Finance & Accounting

Ensure Your Personal Financial Security

Ensure Your Personal Financial Security

Giving your all to your business doesn't have to mean risking your financial security. Create a sound retirement nest egg and personal savings that can withstand all of your business's ups and downs.

By Tara Remiasz

The Right Way to Plan for Retirement
A widely accepted belief among today’s investors is that diversification is the most effective way to hedge against risk. After all, it would be risky to have your entire life savings tied up in a single stock, yet many small business owners do just that when they rely solely on their companies for retirement assets. “If all the assets you have are tied up in the business, then you’re not very well diversified,” says Jody Cole, vice president of business banking at Burlington, Vt.-based Chittenden Bank.

There are a variety of retirement plans that are designed for small business proprietors and their employees, Cole says. Weigh the benefits of setting up a 401(k) or Savings Incentive Match Plan for Employees of Small Employers (SIMPLE), she says. Visiting the U.S. Department of Labor Employee Benefits Security Administration Web site can help you familiarize yourself with the different options.

To maximize your efforts, Cole says it’s important to consider two key questions: 1) When do I want to retire? 2) How much money will I need to live on as a retiree?

Consider the ‘What ifs?’
Not only is it important to save for retirement, it’s important to know what protections your personal financial accounts have should your business default on a loan. Kristin Nordahl, a financial advisor with The MNE Group in North Andover, Mass., part of AXA Advisors, is a certified financial planner (CFP) and chartered life underwriter (CLU), who shares some general thoughts on the protection offered by different types of business entities. Nordahl is not an attorney, and recommends that business owners consult a financial planner and a certified public accountant when establishing their own companies or retirement accounts.

“If a [business] is formed as a sole proprietor or a partnership or an S corporation, these are all flow-through business entities that don’t offer the business owner any personal protection against default on a loan,” she says. Conversely if the business was formulated as a limited liability corporation or a C corporation then you would sign as owner of the business, so your personal assets are more protected, she says.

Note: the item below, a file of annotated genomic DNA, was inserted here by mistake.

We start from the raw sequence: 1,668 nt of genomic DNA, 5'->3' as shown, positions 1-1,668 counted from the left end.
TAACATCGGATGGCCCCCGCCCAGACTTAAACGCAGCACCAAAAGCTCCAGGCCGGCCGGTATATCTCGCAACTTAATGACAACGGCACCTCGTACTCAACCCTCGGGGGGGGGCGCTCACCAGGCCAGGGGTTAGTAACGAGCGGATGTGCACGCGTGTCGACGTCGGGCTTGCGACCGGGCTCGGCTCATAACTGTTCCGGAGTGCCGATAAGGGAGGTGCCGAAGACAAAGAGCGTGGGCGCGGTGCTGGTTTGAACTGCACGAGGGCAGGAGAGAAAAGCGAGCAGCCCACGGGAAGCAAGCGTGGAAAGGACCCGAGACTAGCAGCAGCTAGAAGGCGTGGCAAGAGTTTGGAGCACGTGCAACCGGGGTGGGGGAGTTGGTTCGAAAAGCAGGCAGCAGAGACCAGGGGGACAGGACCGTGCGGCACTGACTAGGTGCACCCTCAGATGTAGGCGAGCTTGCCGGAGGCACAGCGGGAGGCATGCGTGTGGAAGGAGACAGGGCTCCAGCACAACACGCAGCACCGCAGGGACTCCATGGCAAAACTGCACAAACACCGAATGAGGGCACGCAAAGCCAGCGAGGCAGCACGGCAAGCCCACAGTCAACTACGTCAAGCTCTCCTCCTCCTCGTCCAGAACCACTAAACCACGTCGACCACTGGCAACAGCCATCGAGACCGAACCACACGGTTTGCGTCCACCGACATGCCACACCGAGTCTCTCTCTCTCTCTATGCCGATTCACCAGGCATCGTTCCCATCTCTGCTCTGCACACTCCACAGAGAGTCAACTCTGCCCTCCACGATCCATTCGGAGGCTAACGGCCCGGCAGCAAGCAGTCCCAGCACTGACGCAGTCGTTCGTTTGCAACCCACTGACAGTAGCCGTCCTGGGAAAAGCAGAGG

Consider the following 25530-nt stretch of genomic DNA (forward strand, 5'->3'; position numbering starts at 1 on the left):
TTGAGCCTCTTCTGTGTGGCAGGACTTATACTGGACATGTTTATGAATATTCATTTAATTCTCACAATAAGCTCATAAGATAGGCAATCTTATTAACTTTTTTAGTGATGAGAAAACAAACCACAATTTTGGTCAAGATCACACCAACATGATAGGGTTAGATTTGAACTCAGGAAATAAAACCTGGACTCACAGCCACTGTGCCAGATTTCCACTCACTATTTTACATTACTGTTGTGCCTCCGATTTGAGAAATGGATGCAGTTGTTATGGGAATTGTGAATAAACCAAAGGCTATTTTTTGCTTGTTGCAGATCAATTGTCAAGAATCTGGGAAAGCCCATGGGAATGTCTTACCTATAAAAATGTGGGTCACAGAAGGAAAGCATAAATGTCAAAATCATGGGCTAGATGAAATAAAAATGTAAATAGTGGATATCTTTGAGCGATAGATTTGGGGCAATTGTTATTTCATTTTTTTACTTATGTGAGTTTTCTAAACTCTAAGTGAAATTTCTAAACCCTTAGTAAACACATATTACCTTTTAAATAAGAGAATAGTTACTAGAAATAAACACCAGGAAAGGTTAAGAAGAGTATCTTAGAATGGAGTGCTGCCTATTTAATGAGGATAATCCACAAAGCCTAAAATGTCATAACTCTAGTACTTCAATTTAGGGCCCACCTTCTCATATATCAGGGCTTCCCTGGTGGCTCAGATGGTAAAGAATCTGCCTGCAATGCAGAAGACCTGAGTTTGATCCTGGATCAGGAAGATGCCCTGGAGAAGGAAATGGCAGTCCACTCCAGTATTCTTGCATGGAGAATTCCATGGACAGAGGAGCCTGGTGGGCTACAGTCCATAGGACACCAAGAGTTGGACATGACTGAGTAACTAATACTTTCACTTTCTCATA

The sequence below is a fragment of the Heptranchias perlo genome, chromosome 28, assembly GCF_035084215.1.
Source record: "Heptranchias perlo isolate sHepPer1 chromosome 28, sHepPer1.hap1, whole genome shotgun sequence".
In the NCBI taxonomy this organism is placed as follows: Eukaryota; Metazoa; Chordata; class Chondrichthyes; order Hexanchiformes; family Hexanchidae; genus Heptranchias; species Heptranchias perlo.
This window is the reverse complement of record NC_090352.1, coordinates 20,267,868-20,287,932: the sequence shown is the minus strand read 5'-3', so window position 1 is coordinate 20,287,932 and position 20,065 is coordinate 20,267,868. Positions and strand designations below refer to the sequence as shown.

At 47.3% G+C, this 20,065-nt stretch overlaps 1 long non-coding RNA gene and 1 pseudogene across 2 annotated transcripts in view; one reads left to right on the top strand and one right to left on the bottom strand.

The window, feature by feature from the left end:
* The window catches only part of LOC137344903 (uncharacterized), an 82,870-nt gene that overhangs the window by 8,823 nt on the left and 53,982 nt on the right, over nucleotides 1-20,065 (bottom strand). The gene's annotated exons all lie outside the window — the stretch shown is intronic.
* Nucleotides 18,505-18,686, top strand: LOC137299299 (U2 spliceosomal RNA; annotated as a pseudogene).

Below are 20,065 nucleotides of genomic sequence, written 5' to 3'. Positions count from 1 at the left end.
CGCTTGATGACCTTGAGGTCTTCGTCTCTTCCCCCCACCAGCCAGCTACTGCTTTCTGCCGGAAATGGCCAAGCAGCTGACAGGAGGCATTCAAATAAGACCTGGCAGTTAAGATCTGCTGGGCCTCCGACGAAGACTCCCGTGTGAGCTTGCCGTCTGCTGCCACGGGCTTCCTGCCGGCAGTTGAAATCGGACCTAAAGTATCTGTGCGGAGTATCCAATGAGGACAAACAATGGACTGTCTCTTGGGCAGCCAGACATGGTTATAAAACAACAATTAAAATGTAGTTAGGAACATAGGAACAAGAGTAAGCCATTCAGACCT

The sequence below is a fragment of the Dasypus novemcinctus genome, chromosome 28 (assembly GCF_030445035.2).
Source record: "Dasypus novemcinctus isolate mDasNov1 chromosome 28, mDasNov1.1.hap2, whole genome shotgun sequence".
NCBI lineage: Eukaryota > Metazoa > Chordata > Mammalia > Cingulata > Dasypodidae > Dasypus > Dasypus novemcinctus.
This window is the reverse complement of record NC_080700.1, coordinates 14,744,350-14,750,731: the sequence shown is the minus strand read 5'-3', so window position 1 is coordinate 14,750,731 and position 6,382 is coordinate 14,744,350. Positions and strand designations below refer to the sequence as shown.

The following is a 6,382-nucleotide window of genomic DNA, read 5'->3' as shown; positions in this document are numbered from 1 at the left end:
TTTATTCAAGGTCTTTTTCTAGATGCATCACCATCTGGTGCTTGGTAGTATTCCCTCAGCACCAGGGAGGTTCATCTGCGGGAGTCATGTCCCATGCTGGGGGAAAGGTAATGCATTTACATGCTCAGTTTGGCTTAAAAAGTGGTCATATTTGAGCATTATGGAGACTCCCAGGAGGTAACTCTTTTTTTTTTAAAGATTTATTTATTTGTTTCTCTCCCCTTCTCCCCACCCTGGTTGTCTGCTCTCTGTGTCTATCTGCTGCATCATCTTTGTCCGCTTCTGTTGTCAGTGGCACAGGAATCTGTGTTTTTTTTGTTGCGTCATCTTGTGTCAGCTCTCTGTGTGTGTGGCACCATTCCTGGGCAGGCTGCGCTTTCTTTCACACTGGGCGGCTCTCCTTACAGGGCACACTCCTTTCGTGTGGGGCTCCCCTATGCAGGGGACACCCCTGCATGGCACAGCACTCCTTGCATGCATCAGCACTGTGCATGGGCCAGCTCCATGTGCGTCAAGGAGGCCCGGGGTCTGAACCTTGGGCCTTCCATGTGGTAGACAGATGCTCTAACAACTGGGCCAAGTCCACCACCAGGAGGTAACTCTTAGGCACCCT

The potential for financial institutions to lay claim to your retirement accounts also depends on how those assets are held. “If they are held in an individual retirement account or a Roth IRA, typically those assets are not protected. But if you have monies that are in a 401(k) or corporate pension plan those are usually protected under the trust agreement that handles, you know, the documents and assets of those plans,” she says. “So it depends if you individually control them, i.e. in an individual IRA … or if they’re controlled by a trust,” she says.

Nordahl also offers these tips for keeping your personal finances sound.

  • Develop a succession plan for your business.
  • Create three to six months worth of easily accessible emergency savings.
  • Live on the same amount of money all the time, even when you receive a large payment.

Consider Using the 60/40 Rule

To Janine Bolon, a financial coach in Cedar City, Utah, creating financial security is a matter of sticking to the law of percentages. Bolon is author of Money… It’s Not Just for Rich People, and says she has mentored 362 families from debt to financial security, 30 percent of which are small business owners. Although Bolon was able to create personal wealth for herself, she does not have a degree in finance, and is not a financial planner or an accountant.

The first thing that every business owner must do is give themselves a paycheck, she says. It doesn’t matter if you are a startup and can only afford to pay yourself $50 per month. Even if your business is in a period of transition or a slump, it’s crucial that you pay yourself some amount of income, she says.

Once you have a paycheck, Bolon recommends that you divide your income into a 60/40 split, with 60 percent going to living expenses and 40 percent going toward other needs. She then advises that you split the 40 percent into four different categories: 10 percent to short-term savings; 10 percent to long-term savings, such as a retirement fund; 10 percent to a philanthropic organization; and 10 percent to a religious organization or an additional 10 percent to a philanthropic organization instead of giving to a religious organization.

Giving money away may seem counterintuitive for someone who is trying to ensure his or her own financial security, but Bolon says she views the flow of money as circular. Therefore you must give money away to receive something in return.